Thursday, January 17, 2008

Another Hole in the Free Trade Ideology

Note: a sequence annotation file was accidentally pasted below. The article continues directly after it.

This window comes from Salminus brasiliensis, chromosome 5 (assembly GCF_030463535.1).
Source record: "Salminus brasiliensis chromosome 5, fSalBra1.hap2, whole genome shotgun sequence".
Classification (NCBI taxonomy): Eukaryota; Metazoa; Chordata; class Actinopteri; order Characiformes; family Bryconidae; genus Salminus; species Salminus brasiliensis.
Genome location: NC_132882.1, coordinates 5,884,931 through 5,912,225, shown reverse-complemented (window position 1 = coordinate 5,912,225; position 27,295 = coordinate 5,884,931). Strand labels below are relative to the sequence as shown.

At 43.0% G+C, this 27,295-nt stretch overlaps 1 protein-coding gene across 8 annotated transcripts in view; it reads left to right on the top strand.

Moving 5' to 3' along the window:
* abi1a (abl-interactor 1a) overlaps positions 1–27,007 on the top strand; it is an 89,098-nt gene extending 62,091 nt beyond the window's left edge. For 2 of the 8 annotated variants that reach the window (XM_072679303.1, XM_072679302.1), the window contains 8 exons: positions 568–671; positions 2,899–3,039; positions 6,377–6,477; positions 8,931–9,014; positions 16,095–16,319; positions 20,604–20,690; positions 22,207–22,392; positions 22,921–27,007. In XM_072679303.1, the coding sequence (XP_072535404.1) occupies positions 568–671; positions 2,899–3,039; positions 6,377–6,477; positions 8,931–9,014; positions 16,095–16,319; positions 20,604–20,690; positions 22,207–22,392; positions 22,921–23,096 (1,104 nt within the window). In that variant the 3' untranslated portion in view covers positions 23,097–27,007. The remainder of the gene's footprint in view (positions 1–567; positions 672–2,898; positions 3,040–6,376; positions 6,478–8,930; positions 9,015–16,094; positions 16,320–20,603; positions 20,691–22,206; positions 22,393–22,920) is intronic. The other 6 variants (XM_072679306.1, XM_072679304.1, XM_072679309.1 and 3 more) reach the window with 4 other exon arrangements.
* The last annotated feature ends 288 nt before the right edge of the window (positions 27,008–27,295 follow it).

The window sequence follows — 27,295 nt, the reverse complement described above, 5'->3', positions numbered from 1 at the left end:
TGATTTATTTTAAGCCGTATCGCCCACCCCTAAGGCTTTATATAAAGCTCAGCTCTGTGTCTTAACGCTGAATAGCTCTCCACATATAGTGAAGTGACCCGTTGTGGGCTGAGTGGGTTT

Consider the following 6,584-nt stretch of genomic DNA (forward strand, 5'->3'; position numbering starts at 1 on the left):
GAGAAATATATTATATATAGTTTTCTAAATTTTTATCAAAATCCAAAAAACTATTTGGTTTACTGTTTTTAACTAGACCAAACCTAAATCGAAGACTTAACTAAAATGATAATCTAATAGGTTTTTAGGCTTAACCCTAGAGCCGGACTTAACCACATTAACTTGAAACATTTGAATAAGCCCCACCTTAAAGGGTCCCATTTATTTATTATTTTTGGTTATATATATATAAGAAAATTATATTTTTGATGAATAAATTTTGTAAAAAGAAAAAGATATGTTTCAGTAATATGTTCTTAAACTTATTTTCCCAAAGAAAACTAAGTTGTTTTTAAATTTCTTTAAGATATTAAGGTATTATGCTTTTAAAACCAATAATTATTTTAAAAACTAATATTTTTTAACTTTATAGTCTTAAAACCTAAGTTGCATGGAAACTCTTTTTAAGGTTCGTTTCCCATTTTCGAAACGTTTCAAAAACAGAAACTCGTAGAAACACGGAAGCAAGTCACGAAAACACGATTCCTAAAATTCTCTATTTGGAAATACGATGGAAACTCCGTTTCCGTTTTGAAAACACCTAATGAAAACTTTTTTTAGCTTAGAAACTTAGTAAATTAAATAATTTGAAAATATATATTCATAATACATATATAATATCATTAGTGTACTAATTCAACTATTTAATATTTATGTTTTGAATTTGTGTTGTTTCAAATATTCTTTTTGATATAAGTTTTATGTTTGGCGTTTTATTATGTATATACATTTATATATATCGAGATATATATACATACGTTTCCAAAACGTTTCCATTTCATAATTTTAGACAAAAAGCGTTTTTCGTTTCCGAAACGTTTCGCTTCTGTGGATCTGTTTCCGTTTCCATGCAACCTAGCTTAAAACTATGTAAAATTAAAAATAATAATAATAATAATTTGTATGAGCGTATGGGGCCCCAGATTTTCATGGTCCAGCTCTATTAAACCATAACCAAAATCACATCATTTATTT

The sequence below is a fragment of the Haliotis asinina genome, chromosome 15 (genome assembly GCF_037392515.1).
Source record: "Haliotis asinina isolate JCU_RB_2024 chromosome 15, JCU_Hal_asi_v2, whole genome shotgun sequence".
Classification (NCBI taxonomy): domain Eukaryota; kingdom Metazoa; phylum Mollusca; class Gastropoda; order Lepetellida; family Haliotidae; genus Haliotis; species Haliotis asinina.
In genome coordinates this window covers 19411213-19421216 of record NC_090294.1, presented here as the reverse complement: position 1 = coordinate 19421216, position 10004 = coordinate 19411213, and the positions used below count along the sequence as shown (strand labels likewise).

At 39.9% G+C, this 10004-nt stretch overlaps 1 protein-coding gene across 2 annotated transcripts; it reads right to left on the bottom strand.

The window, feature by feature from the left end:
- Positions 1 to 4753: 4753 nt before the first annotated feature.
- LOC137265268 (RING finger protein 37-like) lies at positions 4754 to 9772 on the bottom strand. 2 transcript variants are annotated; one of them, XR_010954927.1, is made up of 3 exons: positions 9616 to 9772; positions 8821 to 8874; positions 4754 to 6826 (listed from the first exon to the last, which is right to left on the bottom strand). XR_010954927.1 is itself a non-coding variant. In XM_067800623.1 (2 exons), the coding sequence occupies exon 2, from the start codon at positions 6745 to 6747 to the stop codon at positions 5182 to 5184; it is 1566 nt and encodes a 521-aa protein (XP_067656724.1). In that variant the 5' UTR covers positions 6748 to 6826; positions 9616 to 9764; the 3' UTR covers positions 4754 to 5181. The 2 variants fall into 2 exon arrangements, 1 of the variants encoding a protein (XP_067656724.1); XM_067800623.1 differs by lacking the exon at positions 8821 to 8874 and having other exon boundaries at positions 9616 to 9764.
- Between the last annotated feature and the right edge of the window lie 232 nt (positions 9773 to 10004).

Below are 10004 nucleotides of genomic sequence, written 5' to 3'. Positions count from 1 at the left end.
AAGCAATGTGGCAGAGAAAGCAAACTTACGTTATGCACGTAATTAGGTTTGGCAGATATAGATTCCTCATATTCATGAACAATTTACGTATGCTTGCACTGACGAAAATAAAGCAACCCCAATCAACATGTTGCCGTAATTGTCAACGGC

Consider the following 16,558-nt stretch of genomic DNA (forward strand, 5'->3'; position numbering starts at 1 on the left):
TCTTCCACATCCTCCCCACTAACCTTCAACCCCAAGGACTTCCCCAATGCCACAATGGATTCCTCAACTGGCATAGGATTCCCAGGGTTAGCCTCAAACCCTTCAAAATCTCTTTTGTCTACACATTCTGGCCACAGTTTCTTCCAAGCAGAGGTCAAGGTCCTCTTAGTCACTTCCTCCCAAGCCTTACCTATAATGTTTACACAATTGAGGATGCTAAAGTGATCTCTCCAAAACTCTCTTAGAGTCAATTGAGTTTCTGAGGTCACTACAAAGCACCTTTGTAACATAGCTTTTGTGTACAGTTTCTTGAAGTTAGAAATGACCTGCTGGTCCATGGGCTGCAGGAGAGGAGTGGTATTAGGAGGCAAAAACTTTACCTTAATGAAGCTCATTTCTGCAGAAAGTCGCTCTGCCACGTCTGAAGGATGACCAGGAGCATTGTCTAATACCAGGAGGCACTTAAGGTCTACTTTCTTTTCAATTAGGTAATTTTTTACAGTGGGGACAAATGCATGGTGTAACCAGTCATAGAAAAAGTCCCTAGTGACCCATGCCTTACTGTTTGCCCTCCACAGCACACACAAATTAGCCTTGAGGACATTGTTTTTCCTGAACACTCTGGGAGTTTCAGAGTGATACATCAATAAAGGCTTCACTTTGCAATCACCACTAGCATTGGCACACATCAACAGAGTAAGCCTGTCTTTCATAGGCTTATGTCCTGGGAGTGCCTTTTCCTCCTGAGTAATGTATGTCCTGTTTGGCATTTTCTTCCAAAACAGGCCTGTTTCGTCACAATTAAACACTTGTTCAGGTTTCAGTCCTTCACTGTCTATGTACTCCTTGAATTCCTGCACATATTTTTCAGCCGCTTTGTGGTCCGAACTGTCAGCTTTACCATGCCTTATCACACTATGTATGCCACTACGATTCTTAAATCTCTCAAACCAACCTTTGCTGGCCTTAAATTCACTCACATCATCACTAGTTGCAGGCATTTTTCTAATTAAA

A recent article in the Economist pokes yet another hole in the increasingly fragile ideology of free trade (and it has become an ideology - accepted as unbiased science, when it is anything but). The highlight of the article is that China's astronomical economic growth rates are not as driven by exports as numbers suggest (that's because exports are measured as gross revenue; while GDP is measured in value-added terms - that means the value of foreign inputs used in exports isn't subtracted - so it makes exports seem greater than they actually are). This contradicts the free-market mantra that export-led growth is the best way to realize an increase in national wealth. The numbers for China suggest that investment is more responsible for China's economic miracle than exports. Add this to the debunked myth of the Asian "Tiger" economies achieving growth following the "Washington Consensus" policies (we now know there was significant government intervention in their economies). Neoliberal economics may be a beautiful parsimonious theory - but so was Ptolemy's model of the universe.

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